buckeye blowout ohio votes for abortion rights


Ohio voters decided to codify reproductive freedom into the state constitution on Tuesday in a monumental win for abortion rights supporters.

Issue 1, also known as the Right to Make Reproductive Decisions Including Abortion Initiative, will add language to the Ohio Constitution declaring that anyone in the state has a right to “make and carry out one’s own reproductive decisions,” including decisions about abortion care, contraception, miscarriage care and fertility treatment.

The initiative, written and supported by Ohioans United for Reproductive Rights, allows the state to restrict abortion after fetal viability, which is around 24 weeks of pregnancy, except in cases where the pregnant person’s health or life is at risk.

“Together, Ohioans United for Reproductive Rights passed Issue 1 and put Ohioians back in charge of their personal decisions about pregnancy and abortion,” Lauren Blauvelt, campaign co-chair of Ohioans United for Reproductive Rights and vice-president of Planned Parenthood of Greater Ohio, said in a Tuesday night statement. “… Ohioans rejected disinformation and fear and voted instead to ensure that every Ohioan has access to the reproductive healthcare they need here in our state.”

Ohioans United for Reproductive Rights celebrated the major win during an election night watch party. A large room of supporters jumped up and down and clapped upon hearing the news that Issue 1 had passed.

Abortion is currently legal in Ohio through 22 weeks of pregnancy, but anti-choice state lawmakers have made several attempts over the years to ban abortion. At the moment, a handful of abortion restrictions in Ohio that apply prior to fetal viability are tied up in court, including a six-week ban that briefly went into effect after Roe v. Wade fell in June 2022.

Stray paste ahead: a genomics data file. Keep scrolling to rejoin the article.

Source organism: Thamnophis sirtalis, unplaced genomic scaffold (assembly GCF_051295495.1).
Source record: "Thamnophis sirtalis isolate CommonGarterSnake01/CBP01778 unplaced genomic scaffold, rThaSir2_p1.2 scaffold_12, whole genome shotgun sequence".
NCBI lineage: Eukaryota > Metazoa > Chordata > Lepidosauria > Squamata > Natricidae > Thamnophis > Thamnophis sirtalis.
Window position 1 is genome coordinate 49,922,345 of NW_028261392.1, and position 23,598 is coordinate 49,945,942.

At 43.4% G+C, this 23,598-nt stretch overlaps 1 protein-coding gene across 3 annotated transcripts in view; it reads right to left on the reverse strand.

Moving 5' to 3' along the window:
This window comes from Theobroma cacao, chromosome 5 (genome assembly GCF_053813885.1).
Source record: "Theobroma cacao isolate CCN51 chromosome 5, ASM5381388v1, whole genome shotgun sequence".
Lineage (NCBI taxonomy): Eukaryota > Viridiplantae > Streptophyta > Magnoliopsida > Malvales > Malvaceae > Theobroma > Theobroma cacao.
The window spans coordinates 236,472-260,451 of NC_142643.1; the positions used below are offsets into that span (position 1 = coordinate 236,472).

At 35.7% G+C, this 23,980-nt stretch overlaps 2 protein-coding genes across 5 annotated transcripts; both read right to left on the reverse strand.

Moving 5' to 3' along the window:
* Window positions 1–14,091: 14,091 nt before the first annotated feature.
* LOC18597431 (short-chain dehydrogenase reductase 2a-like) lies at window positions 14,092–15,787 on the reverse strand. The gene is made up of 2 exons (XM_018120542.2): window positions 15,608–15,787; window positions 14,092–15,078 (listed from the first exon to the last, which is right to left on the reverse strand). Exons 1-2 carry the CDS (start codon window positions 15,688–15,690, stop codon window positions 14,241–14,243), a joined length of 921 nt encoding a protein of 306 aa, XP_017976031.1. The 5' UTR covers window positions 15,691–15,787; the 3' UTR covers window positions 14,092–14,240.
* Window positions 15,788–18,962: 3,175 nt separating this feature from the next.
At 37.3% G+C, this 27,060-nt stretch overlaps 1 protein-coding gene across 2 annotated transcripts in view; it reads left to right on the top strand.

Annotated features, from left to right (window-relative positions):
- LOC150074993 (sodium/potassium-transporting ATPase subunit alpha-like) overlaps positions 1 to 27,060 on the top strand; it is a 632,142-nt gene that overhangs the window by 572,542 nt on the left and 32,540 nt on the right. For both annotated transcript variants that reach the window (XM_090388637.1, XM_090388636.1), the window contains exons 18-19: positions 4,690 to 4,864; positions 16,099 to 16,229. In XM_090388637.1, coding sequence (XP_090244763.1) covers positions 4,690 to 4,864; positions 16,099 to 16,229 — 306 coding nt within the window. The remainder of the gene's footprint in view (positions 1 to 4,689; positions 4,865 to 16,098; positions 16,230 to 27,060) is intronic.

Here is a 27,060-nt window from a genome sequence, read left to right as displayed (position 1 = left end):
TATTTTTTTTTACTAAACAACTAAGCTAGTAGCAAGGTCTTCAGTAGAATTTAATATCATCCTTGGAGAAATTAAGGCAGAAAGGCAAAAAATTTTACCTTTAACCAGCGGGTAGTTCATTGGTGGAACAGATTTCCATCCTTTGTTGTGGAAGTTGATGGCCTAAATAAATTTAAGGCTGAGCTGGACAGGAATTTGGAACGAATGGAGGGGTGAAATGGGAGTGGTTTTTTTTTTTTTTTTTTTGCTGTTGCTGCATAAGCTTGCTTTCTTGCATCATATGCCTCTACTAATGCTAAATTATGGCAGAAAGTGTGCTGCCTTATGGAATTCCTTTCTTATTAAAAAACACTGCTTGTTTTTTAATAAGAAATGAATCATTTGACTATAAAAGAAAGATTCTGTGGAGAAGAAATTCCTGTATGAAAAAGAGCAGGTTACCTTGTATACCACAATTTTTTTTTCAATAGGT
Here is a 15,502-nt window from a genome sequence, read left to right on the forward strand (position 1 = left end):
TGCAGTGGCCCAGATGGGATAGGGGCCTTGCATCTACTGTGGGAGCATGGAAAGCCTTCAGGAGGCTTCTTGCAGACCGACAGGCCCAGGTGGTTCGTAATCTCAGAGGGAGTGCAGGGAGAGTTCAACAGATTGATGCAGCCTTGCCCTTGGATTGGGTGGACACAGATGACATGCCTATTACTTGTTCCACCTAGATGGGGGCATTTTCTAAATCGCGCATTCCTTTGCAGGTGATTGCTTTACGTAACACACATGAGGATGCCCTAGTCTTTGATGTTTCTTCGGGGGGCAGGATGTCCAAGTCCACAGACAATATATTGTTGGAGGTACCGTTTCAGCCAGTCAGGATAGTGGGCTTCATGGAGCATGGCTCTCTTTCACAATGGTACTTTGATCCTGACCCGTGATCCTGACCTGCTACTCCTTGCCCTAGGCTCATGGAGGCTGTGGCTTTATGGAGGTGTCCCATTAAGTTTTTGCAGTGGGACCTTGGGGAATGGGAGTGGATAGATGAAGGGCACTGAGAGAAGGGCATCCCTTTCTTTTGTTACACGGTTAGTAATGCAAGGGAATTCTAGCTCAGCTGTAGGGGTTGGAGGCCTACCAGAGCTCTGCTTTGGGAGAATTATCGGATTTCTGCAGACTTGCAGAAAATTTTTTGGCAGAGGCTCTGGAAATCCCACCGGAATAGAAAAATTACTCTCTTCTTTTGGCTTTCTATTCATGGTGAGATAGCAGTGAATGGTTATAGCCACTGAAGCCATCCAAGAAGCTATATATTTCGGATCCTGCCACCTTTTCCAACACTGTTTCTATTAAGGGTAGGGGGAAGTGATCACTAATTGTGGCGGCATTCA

The passage of this ballot initiative effectively invalidates the six-week abortion ban and any other past or future attempts to restrict abortion before fetal viability in Ohio.

The lead-up to Tuesday night’s election was rife with controversy and misinformation. This summer, anti-choice Republicans — who hold majorities in the state House and Senate — held a special election in a preemptive attempt to block the pro-choice ballot initiative.

Although a simple majority has been the standard requirement for altering the state constitution in Ohio for over 100 years, Republicans tried to raise the threshold from a simple statewide majority vote to 60%. That Republican attempt to make it harder to amend the state constitution failed by a large margin in early August.

Many Republicans claimed that the special election was about protecting Ohio from out-of-state special interests, but it was ultimately a proxy fight over abortion rights — setting the stage for Tuesday night’s election.

Following Republicans’ failure to pass their anti-choice agenda in August, Ohio Secretary of State Frank LaRose (R) and other abortion opponents continued a push to confuse voters on the issue ahead of the November election. LaRose, a vocal anti-choice advocate, along with four other members of the Ohio Ballot Board, approved anti-abortion language that was used in the voting booth on Tuesday.

The approved summary language included terms like “unborn child” instead of “fetus” and did not include any language about the right to make decisions about miscarriages, fertility treatments or contraception — even though that’s a significant part of the amendment.

LaRose also removed over 25,000 inactive voter registrations in the fall, a decision that is common but that is normally made over the summer, not ahead of a general election.

“Once again, voters proved that ever since the Dobbs decision rolled back the clock on women’s rights and unleashed a full-blown health care crisis, everywhere abortion rights are on the ballot, abortion rights win,” Sen. Patty Murray (D-Wash.) said in a Tuesday night statement.

“Republicans in Ohio went to extraordinary lengths to try to stop voters from making their voices heard on this issue ― from trying to make it harder to pass ballot measures, to launching a multi-million-dollar disinformation campaign, to drafting incendiary and false language to mislead voters on what Issue 1 was about,” Murray said. “Even in the face of these desperate and dishonest efforts, women still turned out to make their voices heard, and abortion rights still won.”

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